Children of the Sun: A History of Humanity's Unappeasable Appetite for Energy

Children of the Sun A History of Humanity s Unappeasable Appetite for Energy We don t often recognize the humble activity of cooking for the revolutionary cultural adaptation that it is But when the hearth fires started burning in the Paleolithic humankind broadened the explo

  • Title: Children of the Sun: A History of Humanity's Unappeasable Appetite for Energy
  • Author: Alfred W. Crosby
  • ISBN: 9780393059359
  • Page: 308
  • Format: Hardcover
  • We don t often recognize the humble activity of cooking for the revolutionary cultural adaptation that it is But when the hearth fires started burning in the Paleolithic, humankind broadened the exploitation of food and initiated an avalanche of change And we don t often associate cooking with drilling for oil, but both are innovations that allow us to tap the sun energyWe don t often recognize the humble activity of cooking for the revolutionary cultural adaptation that it is But when the hearth fires started burning in the Paleolithic, humankind broadened the exploitation of food and initiated an avalanche of change And we don t often associate cooking with drilling for oil, but both are innovations that allow us to tap the sun energy accumulated in organic matter Alfred W Crosby, a founder of the field of global history, reveals how humanity s successes hinge directly on effective uses of sun energy But dwindling natural resources, global warming, and environmental pollution all testify to the limits of our fossil fuel civilization Although we haven t yet adopted a feasible alternative just look at the embarrassment of cold fusion or the 2003 blackout that humbled North America our ingenuity and adaptability as a species give us hope.

    One thought on “Children of the Sun: A History of Humanity's Unappeasable Appetite for Energy”

    1. All life requires energy to survive, and our primary source of energy is the sun, a fireball of nuclear fusion. On Earth, the plant people absorb this energy and convert it into simple carbohydrates. Humans and other animals extract these nutrients from edible plants, and/or from the flesh of plant eating animals.Alfred Crosby’s book, Children of the Sun, presents a history of how humans access energy. It’s a good companion to his earlier book, Throwing Fire, a history of projectile use, spa [...]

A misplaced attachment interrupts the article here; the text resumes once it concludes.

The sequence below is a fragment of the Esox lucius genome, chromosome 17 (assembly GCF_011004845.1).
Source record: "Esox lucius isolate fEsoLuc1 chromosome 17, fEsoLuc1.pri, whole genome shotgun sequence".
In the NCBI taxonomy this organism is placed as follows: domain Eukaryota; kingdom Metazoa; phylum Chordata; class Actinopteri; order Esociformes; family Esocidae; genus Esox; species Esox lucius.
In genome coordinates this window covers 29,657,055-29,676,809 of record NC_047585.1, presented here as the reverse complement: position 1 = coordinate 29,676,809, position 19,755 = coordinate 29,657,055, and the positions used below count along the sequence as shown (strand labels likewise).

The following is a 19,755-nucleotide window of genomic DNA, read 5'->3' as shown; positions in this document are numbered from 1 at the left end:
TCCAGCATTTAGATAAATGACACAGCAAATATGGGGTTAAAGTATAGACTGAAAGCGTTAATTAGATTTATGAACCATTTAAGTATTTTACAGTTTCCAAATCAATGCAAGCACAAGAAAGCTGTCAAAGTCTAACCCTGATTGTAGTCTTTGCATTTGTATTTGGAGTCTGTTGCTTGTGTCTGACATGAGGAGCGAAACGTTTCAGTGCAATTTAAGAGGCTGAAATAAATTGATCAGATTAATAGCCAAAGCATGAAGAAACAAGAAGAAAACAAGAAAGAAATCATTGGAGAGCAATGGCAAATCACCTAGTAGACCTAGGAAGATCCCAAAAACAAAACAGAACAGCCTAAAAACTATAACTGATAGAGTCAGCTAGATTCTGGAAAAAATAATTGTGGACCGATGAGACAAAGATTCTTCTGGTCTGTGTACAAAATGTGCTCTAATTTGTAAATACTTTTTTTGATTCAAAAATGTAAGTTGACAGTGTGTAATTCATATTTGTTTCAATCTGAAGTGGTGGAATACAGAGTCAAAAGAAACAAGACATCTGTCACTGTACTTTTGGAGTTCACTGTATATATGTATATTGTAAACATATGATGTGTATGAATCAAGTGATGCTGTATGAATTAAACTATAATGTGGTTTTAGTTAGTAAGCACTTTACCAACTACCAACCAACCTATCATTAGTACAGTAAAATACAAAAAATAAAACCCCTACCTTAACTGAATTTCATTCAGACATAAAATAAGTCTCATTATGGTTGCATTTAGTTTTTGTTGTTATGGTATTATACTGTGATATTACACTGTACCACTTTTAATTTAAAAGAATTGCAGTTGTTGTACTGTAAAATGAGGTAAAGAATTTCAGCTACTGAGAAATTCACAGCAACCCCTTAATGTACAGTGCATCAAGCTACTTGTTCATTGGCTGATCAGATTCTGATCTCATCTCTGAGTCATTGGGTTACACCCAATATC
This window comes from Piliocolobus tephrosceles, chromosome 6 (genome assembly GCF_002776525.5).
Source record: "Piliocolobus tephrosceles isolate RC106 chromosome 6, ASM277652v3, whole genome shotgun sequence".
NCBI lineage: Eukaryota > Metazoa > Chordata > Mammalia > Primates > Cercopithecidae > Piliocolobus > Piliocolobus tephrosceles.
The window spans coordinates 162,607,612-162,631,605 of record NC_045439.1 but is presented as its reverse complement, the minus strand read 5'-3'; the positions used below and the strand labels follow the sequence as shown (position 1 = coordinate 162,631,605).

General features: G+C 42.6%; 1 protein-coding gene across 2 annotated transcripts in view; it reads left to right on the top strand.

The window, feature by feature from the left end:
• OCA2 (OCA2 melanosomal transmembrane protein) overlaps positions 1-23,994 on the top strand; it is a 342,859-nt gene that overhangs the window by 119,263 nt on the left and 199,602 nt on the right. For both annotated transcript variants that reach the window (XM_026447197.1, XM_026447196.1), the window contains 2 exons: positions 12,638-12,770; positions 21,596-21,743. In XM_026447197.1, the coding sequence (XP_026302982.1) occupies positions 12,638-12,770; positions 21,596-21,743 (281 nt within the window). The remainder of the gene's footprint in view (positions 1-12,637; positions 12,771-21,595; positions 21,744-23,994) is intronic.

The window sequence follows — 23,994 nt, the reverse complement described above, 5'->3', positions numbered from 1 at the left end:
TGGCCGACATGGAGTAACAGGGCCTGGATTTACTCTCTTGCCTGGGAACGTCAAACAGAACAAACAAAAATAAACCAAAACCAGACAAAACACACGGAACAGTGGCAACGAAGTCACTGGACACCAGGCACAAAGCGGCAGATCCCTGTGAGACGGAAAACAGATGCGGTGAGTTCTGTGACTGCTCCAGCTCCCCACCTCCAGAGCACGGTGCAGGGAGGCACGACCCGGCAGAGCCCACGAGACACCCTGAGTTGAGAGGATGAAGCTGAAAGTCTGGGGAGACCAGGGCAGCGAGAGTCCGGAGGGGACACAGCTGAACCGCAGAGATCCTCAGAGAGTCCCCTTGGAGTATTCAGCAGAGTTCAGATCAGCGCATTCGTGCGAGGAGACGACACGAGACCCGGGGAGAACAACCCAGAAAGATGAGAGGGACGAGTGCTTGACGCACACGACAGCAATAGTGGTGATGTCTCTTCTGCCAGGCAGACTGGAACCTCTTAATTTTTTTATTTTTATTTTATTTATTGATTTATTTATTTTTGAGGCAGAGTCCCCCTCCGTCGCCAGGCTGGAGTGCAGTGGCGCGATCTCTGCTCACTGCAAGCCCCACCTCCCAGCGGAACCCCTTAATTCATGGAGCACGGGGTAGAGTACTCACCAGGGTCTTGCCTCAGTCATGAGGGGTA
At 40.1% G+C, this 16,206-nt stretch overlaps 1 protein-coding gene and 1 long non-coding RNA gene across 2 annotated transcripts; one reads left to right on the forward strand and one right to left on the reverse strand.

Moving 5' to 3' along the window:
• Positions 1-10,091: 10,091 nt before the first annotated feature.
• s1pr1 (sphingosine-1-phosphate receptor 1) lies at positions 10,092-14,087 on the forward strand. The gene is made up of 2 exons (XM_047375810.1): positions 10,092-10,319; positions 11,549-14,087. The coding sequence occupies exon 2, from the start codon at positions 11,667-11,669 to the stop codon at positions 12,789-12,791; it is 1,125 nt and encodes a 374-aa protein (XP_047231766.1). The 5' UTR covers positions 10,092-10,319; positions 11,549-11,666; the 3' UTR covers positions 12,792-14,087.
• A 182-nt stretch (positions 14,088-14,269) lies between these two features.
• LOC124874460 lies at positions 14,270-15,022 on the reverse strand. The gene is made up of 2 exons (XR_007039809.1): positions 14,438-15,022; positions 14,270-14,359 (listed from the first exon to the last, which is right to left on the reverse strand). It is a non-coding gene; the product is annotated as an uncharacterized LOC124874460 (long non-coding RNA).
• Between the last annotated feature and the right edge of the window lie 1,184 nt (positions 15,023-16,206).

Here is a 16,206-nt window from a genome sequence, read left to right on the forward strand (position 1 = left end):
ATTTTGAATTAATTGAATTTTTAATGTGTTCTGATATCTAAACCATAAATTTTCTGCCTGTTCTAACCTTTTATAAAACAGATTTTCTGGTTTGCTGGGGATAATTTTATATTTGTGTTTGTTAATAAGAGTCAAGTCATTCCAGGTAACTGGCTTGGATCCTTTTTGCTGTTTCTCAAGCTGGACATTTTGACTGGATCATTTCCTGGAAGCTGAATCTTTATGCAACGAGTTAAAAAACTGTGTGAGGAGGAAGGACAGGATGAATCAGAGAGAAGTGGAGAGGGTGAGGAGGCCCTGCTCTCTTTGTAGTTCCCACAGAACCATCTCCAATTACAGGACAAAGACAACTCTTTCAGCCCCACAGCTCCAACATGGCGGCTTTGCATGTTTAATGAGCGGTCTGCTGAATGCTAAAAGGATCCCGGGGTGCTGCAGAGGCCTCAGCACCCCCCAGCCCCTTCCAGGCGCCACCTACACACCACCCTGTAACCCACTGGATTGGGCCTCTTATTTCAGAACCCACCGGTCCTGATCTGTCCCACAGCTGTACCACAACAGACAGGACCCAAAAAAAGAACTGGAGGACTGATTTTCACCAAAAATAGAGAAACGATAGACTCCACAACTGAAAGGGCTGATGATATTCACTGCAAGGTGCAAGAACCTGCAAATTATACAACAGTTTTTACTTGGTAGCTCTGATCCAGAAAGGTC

2. This book is a great overview of multiple aspects of human energy consumption. The science is so accessibly explained that I could recommend this book to someone without a strong background in the natural sciences. The statistics are used to actually contextualize the science and history, rather than "sounding big" to emphasize some point. I learned a lot from this book and recommend it to anyone who wants to understand the effects of technology on energy consumption and human history.

    3. This eighth book by innovative historian Alfred Crosby is a qualitative study of human beings' increasing consumption of energy since the Pleistocene. Crosby's unifying theme in this ambitious narrative is indicated by his title: humans' primary source of energy has always been solar power, which supports the food chains upon which we and our domestic animals feed, moves the winds and waters that provide us with some of our electricity, and which, millions of years ago, produced the hydrocarbons [...]

    4. Until recently, all the energy humans ever used was, ultimately, solar. Muscles got their energy from food. The bottom of the food chain rested on plants, which got their energy from the sun. When humans tamed fire, they burned wooda plant. Peat, coal, natural gas, and oil are also derived from plants. They are forms of stored solar energy compressed and compacted over many millennia. Electricity was, and still is, generated mainly from burning coal, gas, and oil. Hydroelectric plants produce so [...]

    5. Good overview of the various sources of energy humans have tapped throughout history. I enjoyed the discussion of our evolutionary history in the first couple chapters as well. The author includes balanced discussion of each source of energy and suggests ways we might better utilize them going forward through the next few decades. The concept of "energy returned on energy invested" demonstrates the diminishing value of fossil fuels as they become more difficult to obtain. Not to mention the cons [...]

    6. I love books that takes a step back and explains world history with broad strokes, and only dives into the nitty gritty when it's truly necessary, and this book does just that. Changes in energy consumption has resulted in massive changes to our world, both good and bad, and this book goes into some of those changes one might not know. The introduction of the potato in Europe changed things almost as much as gasoline, and this book explains why.

    7. A brief but thought provoking view of human history seen through the lens of humanity's use of energy. Crosby identifies the taming of fire, the development of agriculture, and the use of fossil fuels as three "sprints" in the development of our ability to harness the sun's energy for our own purposes.

    8. If you've never thought about where we get all our energy from this is a good introduction. Unlike most authors, Crosby starts at the beginning (before fire) . Not much new here for me and no great thoughts to nake me think. This would be good starting point for a high scool or college seminar.

    9. A short and incisive history of humans and their use of the sun's energy, in all its forms, throughout history. A timely reminder of what we are burning every single day.

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